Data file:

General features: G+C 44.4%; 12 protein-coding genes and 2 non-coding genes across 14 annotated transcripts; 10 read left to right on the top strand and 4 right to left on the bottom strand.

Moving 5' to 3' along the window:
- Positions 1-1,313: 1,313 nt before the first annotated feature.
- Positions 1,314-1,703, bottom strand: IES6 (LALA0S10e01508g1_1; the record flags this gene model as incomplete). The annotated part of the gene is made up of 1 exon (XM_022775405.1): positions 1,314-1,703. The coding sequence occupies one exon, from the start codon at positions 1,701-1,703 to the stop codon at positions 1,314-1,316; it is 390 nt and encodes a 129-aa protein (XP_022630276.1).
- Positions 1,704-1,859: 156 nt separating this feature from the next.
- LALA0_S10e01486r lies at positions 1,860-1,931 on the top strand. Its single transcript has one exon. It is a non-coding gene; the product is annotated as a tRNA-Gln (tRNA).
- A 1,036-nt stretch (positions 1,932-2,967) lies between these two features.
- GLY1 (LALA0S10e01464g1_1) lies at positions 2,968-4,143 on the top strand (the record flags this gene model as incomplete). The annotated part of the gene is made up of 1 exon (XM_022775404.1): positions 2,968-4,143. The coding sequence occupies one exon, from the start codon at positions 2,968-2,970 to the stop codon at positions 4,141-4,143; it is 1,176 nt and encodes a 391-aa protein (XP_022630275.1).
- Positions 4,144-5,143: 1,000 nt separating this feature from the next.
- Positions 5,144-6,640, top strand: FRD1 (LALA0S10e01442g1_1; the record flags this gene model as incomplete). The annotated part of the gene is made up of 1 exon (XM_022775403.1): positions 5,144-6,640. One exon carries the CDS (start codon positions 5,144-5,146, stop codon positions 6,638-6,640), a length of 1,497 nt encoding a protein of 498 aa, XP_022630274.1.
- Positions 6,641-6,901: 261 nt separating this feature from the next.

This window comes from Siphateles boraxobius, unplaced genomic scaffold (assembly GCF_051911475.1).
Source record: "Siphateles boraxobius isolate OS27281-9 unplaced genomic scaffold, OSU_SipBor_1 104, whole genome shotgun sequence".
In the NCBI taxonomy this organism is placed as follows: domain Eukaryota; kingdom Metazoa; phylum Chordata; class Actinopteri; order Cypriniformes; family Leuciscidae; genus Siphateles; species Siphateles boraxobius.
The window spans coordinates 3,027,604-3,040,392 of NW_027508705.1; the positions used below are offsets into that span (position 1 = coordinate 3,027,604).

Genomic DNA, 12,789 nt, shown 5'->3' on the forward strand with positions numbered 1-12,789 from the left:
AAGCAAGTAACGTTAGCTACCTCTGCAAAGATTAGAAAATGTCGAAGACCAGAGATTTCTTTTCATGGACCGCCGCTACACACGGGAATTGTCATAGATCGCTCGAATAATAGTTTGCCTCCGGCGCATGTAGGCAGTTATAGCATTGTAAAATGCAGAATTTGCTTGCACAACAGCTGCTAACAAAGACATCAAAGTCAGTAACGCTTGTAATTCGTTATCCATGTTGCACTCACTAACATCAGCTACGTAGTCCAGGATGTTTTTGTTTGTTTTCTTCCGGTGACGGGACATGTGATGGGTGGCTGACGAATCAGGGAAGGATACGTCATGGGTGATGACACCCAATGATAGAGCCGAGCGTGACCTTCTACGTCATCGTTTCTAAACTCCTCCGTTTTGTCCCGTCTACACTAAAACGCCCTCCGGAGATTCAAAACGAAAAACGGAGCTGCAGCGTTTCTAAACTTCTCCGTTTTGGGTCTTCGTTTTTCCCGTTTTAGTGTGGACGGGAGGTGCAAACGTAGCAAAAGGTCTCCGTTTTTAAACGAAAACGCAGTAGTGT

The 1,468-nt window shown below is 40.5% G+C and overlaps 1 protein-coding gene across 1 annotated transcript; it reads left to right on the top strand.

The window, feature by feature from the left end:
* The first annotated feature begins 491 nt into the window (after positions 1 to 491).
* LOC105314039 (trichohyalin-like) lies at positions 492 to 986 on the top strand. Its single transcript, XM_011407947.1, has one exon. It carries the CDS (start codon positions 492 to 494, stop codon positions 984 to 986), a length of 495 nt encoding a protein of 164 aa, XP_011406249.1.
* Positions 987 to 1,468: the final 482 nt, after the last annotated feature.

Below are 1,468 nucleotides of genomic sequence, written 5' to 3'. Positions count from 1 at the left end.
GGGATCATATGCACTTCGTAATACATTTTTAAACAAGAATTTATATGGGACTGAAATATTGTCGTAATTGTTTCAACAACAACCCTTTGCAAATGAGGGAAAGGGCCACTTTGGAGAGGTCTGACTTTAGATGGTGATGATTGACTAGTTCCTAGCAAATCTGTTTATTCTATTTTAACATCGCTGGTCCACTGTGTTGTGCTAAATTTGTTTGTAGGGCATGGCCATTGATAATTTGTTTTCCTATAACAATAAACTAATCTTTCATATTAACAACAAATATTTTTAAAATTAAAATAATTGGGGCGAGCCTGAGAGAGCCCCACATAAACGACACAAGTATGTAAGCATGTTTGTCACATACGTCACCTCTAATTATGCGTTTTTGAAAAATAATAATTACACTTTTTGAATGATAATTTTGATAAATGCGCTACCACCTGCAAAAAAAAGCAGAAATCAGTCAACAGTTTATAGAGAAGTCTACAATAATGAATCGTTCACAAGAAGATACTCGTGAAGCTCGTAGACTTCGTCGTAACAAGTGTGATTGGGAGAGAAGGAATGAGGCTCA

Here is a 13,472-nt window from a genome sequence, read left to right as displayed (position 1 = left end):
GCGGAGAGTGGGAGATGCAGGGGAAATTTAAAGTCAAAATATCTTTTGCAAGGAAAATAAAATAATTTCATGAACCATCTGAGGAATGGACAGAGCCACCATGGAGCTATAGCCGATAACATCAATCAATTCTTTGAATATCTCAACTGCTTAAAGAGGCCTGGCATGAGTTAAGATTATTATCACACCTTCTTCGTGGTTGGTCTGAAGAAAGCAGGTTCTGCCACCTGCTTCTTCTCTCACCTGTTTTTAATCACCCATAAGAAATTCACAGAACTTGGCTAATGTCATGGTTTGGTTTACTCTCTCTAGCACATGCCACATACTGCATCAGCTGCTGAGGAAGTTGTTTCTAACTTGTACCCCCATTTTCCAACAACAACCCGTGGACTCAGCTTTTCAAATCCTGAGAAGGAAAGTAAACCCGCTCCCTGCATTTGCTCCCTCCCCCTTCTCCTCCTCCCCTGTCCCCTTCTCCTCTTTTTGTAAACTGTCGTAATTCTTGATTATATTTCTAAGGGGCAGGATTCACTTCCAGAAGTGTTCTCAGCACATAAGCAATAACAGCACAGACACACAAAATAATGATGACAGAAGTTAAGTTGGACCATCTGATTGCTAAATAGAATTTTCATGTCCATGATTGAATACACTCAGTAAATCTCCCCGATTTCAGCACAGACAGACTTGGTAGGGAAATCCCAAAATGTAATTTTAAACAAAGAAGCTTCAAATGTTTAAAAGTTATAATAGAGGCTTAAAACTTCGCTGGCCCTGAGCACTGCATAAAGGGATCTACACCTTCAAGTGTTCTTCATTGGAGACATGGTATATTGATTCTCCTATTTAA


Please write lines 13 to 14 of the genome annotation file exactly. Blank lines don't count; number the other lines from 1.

Source record: "Siphateles boraxobius isolate OS27281-9 unplaced genomic scaffold, OSU_SipBor_1 104, whole genome shotgun sequence".
In the NCBI taxonomy this organism is placed as follows: domain Eukaryota; kingdom Metazoa; phylum Chordata; class Actinopteri; order Cypriniformes; family Leuciscidae; genus Siphateles; species Siphateles boraxobius.